Sesame Street does David Lynch, in the Monsterpiece Theater adaptation of Twin Peaks.
Alistair Cookie’s version is an homage to the TV show, but let’s stick to Fire Walk With Me, the movie prequel which reveals the last days of Laura Palmer, expertly played by Sheryl Lee. This 1992 horror film requires no familiarity with the TV show, but does spoil its plot. Many original cast members return, with the glaring exception of Lara Flynn Boyle; her absence is a far greater loss than the death of Laura Palmer, who this film reveals to be a complete arsehole. I’m glad she’s dead. But it’s not her fault she’s being tormented by Frank Silva’s Bob, one of the most terrifying villains of recent history. It’s probably the double denim.
It’s an entirely different beast to Twin Peaks, opting for pure psychological horror over the police procedural and satirical humour of the original. It also feels much messier, introducing characters at the start who are then completely forgotten about, including Kiefer Sutherland and David (Zavid) Bowie. This cinematic spin-off is simply not as brilliant as the TV show.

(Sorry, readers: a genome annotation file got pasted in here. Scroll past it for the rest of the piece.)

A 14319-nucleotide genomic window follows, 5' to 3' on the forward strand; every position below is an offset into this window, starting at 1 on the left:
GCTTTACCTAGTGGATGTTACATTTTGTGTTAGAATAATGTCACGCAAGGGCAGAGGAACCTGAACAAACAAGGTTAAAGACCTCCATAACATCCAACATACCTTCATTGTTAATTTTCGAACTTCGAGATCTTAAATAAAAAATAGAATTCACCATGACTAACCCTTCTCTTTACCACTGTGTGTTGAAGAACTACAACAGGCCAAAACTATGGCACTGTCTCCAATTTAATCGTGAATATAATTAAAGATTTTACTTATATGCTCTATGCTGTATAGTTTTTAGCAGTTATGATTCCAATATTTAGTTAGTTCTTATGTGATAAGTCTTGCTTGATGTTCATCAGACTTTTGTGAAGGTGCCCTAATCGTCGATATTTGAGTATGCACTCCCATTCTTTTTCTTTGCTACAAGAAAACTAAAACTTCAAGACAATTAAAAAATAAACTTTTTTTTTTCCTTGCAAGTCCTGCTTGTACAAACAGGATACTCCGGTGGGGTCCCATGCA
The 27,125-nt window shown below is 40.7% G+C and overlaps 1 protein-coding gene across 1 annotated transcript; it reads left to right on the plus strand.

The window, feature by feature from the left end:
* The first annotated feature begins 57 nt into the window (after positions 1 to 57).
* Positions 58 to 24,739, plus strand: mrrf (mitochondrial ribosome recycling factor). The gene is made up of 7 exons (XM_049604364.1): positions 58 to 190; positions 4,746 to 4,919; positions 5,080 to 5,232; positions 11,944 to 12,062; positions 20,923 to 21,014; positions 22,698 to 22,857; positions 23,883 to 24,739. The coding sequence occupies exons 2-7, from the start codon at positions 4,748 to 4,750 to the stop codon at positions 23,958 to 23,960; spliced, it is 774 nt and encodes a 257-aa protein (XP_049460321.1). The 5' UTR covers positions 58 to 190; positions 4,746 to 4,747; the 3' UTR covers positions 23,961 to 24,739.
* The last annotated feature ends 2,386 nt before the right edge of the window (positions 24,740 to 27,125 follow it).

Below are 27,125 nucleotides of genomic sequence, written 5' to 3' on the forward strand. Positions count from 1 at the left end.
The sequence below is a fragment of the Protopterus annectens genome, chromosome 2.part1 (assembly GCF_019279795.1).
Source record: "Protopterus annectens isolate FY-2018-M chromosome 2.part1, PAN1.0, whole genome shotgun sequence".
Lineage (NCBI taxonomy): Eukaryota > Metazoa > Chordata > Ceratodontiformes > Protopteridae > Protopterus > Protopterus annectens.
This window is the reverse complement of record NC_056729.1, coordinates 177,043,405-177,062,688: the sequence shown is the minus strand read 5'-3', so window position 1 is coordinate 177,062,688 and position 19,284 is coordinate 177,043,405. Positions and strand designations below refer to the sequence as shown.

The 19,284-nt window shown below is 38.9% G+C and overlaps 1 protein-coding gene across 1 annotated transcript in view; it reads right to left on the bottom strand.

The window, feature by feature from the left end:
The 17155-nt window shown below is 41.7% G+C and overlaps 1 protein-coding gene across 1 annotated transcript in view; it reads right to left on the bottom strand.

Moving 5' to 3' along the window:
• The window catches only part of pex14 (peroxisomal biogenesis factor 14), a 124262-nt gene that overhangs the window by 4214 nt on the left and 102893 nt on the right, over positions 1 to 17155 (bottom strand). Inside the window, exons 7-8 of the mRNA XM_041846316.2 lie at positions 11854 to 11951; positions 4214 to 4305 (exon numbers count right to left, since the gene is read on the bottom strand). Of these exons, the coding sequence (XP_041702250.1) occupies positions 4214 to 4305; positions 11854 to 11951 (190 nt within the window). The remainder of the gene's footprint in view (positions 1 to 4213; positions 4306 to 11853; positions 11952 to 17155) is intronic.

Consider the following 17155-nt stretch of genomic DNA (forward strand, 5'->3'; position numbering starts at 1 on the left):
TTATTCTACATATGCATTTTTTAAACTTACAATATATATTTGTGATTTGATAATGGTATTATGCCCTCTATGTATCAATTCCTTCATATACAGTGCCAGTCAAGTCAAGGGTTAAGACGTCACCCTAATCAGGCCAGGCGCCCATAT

But Fire Walk With Me deserves to be taken on its own terms, made clear by the opening image of a TV being smashed. The combination of David Lynch’s strange visuals and Angelo Badalamenti’s rich music give the film a truly mesmerising ambience. David Lynch’s films are the cinematic equivalent of nightmares, and not just because weird things happen; they actually have the qualities of nightmares and feel like the closest we can experience to bad dreams while being awake. Fire Walk With Me is no exception, lingering in the darkest corners of the viewer’s mind.
The Cookie Monster plays Agent Cookie in what is frankly a spot-on impression of Agent Cooper. Twin Beaks is just based on a pun, but teaches us the importance of asking questions. Throw in some jokes about eating a plate and the Log Lady, and Sesame Street have a hell of a Twin Peaks parody, and what a thing to parody. And to quote South Park: “Simpsons did it!”